o Planning for Five [Transition-Specific] Conversations (90-93)
o Planning the Expectations Conversation (98-100)
o Adopting Basic Principles (121-122)
o Avoiding Common Alignment Traps (141-143)
o Getting Started (146-148)
o Avoiding Common Team-Building Traps (167-170)
o Building Support for Early-Win Objectives (202-220)
o Understanding the Three Pillars of Self-Management (227-237)
o Table 10-1, "Reasons for transition failures" (245)

The information, insights, and counsel he provides in this book reveal what he has learned thus far about what he characterizes as "The Vicious Cycle of Transition" and "The Virtuous Cycle of Transitions." The former involves sticking with what you know, falling prey to the "action imperative," setting unrealistic expectations, attempting to do too much, coming in with "the" answer, engaging in the wrong kind of learning, and neglecting horizontal relationships. (Please check out Figure 1-2 on Page 7.)

With regard to the latter cycle, the "virtuous" one, can enable anyone involved in a transition to create momentum and establish an upward spiral of increasing effectiveness. (Please check out Figure 1-3 on Page 8.) To repeat, this updated and expanded edition develops in greater depth and wider scope the core concepts introduced in the first edition. The objective in 2003 remains the same now: "get up to speed faster and smarter."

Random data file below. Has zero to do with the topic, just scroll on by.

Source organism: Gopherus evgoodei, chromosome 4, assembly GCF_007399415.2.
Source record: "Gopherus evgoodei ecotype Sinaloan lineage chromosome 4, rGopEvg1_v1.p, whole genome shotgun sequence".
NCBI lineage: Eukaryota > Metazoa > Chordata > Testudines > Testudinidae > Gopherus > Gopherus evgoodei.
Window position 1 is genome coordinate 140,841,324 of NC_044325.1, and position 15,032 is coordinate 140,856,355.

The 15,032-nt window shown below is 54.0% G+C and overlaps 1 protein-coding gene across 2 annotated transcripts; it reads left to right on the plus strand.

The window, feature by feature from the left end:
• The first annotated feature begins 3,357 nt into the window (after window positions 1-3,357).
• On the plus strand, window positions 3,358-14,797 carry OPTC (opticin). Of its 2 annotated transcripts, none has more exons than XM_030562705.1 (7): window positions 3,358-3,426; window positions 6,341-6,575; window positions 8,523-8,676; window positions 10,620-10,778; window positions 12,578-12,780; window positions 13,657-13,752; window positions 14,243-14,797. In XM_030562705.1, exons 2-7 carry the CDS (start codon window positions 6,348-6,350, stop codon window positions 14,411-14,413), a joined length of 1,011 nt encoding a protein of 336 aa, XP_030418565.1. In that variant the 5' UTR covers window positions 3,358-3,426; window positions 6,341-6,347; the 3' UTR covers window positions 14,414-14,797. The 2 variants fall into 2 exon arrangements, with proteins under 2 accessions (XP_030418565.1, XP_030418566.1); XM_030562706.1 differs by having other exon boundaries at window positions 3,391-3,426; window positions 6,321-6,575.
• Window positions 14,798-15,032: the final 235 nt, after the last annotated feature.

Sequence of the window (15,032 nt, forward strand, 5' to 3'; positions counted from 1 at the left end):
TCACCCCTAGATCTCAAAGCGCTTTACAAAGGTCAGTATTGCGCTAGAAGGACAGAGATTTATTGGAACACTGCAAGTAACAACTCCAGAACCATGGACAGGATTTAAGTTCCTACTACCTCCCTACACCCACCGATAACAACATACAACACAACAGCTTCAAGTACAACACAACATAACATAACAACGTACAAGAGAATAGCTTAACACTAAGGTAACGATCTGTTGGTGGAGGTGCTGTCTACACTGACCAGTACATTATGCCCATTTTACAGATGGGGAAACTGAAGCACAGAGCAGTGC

Michael Watkins can help each reader to do that; better yet, he can each reader, especially those with supervisory responsibilities, to help others to do that. That achievement is indeed an admirable objective. However, we are well-advised to recall Thomas Edison's observation, "Vision without execution is hallucination."
0CommentWas this review helpful to you?YesNoSending feedback...
Thank you for your feedback.
Sorry, we failed to record your vote. Please try again
Report abuse
2 of 2 people found the following review helpful
on 13 March 2014
Very comprehensive and detailed. Good templates and examples that can be used. Excellent reading for people who are promoted or moving to a new company.
0CommentWas this review helpful to you?YesNoSending feedback...
Thank you for your feedback.